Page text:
• While Olympic track stars may be preparing to sprint towards a Gold medal, lively women are preparing to run through the streets of Olney donning traditional housewife apparel, including a skirt, apron and scarf, for the Olney Pancake Race in Buckinghamshire. The 415-yard dash is held every Shrove Tuesday when women toss pancakes, then run through the town streets before tossing the pancakes again at the finish line. Once the race has finished the town celebrates with a Shriving Service at the local Parish Church where official prizes are presented. The race, which began over five centuries ago in 1445, became an international event in 1950 when the U.S town of Liberal, Kansas, joined the festivities to compete against Olney. The participant with the shortest time is declared the winner, determined during a phone call between the two cities.

• For travellers seeking an adrenaline rush but who aren’t quite ready to jump out of a plane or off a cliff, Bodyflight Bedford in the East of England is the world’s largest indoor skydiving facility. It provides visitors the opportunity to encounter what it feels like to jump out of a plane - but within the safety of a large wind tunnel with wind speeds of up to 180mph which support the body in mid air. Visitors wanting to try BASE jumping can safely imitate the experience at Vertigo, Bodyflight’s thrilling simulated BASE jump. Jumpers are attached to a bungee cord as they climb 125 feet to the top of the wind tunnel tower where they can enjoy the beautiful views of Bedfordshire, before safely “BASE” jumping to the ground. For those preferring water sports, Bodyflight Bedford’s FlowHouse facility offers flowboarding - a mix between surfing, skateboarding and wakeboarding.

Underwater hockey, also known as Octopush, started in the early 1950s as a way to do aquatic aerobic exercise without simply swimming laps. Teams of up to 10 players, each wearing a mask, snorkel and fins as well as a water polo hat, use a small stick to push the puck toward the opposing team’s goal. Similar to tag wrestling, the game requires players to take turns surfacing for breaths of air while working together to push the puck into their opponent’s goal to score. Underwater hockey teams are located throughout England with several leagues including the North East Regional Octopush Club.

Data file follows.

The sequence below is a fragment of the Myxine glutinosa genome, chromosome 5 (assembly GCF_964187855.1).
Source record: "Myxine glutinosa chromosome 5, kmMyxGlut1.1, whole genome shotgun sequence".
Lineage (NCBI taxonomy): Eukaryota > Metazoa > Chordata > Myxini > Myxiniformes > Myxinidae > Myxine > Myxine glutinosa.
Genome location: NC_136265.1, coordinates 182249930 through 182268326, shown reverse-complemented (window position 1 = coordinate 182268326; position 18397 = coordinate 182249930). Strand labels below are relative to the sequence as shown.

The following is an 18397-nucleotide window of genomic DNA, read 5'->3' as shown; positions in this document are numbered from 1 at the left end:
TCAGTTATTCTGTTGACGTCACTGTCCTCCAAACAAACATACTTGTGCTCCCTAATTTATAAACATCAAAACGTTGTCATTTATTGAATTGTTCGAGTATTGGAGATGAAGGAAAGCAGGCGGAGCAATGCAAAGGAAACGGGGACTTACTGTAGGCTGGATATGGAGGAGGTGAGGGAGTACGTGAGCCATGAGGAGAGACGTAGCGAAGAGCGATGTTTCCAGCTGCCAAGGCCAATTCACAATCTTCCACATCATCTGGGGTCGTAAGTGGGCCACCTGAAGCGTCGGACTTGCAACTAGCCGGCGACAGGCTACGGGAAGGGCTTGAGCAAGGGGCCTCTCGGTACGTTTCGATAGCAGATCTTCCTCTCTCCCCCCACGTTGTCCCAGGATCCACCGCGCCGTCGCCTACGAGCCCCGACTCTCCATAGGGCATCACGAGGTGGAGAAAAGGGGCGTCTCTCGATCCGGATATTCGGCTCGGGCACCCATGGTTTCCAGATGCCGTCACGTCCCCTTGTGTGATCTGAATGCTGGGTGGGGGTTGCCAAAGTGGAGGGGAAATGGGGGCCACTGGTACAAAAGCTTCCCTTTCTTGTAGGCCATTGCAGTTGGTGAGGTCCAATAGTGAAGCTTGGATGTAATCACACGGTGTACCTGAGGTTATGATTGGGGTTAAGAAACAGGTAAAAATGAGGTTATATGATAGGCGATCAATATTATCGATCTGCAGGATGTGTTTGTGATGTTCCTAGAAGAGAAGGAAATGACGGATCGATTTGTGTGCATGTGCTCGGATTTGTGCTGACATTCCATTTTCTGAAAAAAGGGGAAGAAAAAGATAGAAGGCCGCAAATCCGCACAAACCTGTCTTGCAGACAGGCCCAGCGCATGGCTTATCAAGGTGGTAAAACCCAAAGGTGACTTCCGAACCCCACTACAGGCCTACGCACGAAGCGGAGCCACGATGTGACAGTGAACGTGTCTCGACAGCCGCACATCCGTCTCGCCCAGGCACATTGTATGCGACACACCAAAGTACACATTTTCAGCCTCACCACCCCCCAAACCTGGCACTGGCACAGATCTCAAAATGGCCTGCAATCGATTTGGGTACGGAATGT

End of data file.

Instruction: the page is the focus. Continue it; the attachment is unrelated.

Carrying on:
• Believed to be England’s oldest traditional tussle, The Haxey Hood Game, held at the start of each new year on January 6, takes place in the unassuming village of Haxey in Lincolnshire. The Haxey Hood is a re-enactment of a chivalrous act that occurred during the 14th Century as tradition is told, when Lady de Mowbray, wife of landowner John de Mowbray, was riding one day when her silk riding hood blew off and was blown across the field. Thirteen farm workers hurried across the field chasing the hood until one of the workers finally caught the hood and returned it to Lady de Mowbray. So impressed that her hood was returned she donated 13 acres of land, a parcel for each of the workers who ran after her hood, with the condition that the chase would be re-enacted each year. Resembling a rugby scuffle, The Haxey Hood has been played for over 700 years.

• For over 150 years, since 1852, Grasmere Sports has been one of the most popular and largest traditional events to be held in the Lake District, with main events including Cumberland and Westmorland wrestling, fell running and hound trails. The hound trails is a competition featuring trained hounds that race after the scent of aniseed over the fells, and in recent years mountain bike races have been held.

Bicycle Polo has been played in England for over a century and was a demonstration sport in the 1908 Olympics held in London. The game is traditionally played on a rectangular grass field, but in the past few years, Hardcourt Bike Polo has become increasingly popular, played on a hard surface such as a tennis court or street hockey rink. Both Bicycle and Hardcourt Bike Polo can be found throughout England, with Sheffield, South Yorkshire, being a recent addition.

• The Doggett’s Coat and Badge Race, the oldest single sculling race in the world, is held every July on the River Thames, from London Bridge to Cadogan Pier in Chelsea, London. It is the oldest organised race in English history, which started in 1715 by Irish actor and comedian, Thomas Doggett in honour of King George I’s accession to the throne. The course runs 7.24 km and is open to six men and women under the age of 26 on the day of the race. The winner is awarded a Waterman’s red coat and silver badge, a tradition that dates back to a ceremony held many years ago in Fishmongers’ Hall at London Bridge.